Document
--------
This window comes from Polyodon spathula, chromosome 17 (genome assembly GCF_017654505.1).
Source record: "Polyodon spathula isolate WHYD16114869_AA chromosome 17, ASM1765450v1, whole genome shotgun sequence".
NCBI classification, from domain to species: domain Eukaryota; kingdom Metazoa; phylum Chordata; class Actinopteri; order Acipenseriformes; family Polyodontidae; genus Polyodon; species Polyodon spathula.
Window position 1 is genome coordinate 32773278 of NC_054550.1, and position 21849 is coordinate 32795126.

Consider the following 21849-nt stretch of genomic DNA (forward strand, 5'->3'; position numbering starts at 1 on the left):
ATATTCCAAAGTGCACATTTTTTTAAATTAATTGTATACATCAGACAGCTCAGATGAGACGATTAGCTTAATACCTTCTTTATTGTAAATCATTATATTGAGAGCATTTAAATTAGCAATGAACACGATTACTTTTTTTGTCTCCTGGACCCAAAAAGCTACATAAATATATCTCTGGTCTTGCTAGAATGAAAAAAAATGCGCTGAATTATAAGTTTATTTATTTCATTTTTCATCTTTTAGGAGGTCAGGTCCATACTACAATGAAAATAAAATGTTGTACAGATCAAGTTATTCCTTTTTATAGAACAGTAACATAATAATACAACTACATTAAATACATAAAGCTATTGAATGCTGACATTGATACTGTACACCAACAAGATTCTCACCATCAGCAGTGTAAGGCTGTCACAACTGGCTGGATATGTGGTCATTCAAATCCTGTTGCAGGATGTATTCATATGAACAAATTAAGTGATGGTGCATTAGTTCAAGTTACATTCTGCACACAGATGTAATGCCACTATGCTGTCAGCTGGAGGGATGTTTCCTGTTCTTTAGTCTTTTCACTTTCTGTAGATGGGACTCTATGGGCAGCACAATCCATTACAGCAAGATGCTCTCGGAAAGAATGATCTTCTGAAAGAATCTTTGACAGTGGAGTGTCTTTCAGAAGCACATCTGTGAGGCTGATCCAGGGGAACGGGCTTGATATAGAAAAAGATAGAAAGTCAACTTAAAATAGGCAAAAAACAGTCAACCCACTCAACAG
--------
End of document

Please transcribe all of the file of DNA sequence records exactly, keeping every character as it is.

This window comes from Polyodon spathula, chromosome 17 (genome assembly GCF_017654505.1).
Source record: "Polyodon spathula isolate WHYD16114869_AA chromosome 17, ASM1765450v1, whole genome shotgun sequence".
NCBI classification, from domain to species: domain Eukaryota; kingdom Metazoa; phylum Chordata; class Actinopteri; order Acipenseriformes; family Polyodontidae; genus Polyodon; species Polyodon spathula.
Window position 1 is genome coordinate 32773278 of NC_054550.1, and position 21849 is coordinate 32795126.

Consider the following 21849-nt stretch of genomic DNA (forward strand, 5'->3'; position numbering starts at 1 on the left):
ATATTCCAAAGTGCACATTTTTTTAAATTAATTGTATACATCAGACAGCTCAGATGAGACGATTAGCTTAATACCTTCTTTATTGTAAATCATTATATTGAGAGCATTTAAATTAGCAATGAACACGATTACTTTTTTTGTCTCCTGGACCCAAAAAGCTACATAAATATATCTCTGGTCTTGCTAGAATGAAAAAAAATGCGCTGAATTATAAGTTTATTTATTTCATTTTTCATCTTTTAGGAGGTCAGGTCCATACTACAATGAAAATAAAATGTTGTACAGATCAAGTTATTCCTTTTTATAGAACAGTAACATAATAATACAACTACATTAAATACATAAAGCTATTGAATGCTGACATTGATACTGTACACCAACAAGATTCTCACCATCAGCAGTGTAAGGCTGTCACAACTGGCTGGATATGTGGTCATTCAAATCCTGTTGCAGGATGTATTCATATGAACAAATTAAGTGATGGTGCATTAGTTCAAGTTACATTCTGCACACAGATGTAATGCCACTATGCTGTCAGCTGGAGGGATGTTTCCTGTTCTTTAGTCTTTTCACTTTCTGTAGATGGGACTCTATGGGCAGCACAATCCATTACAGCAAGATGCTCTCGGAAAGAATGATCTTCTGAAAGAATCTTTGACAGTGGAGTGTCTTTCAGAAGCACATCTGTGAGGCTGATCCAGGGGAACGGGCTTGATATAGAAAAAGATAGAAAGTCAACTTAAAATAGGCAAAAAACAGTCAACCCACTCAACAG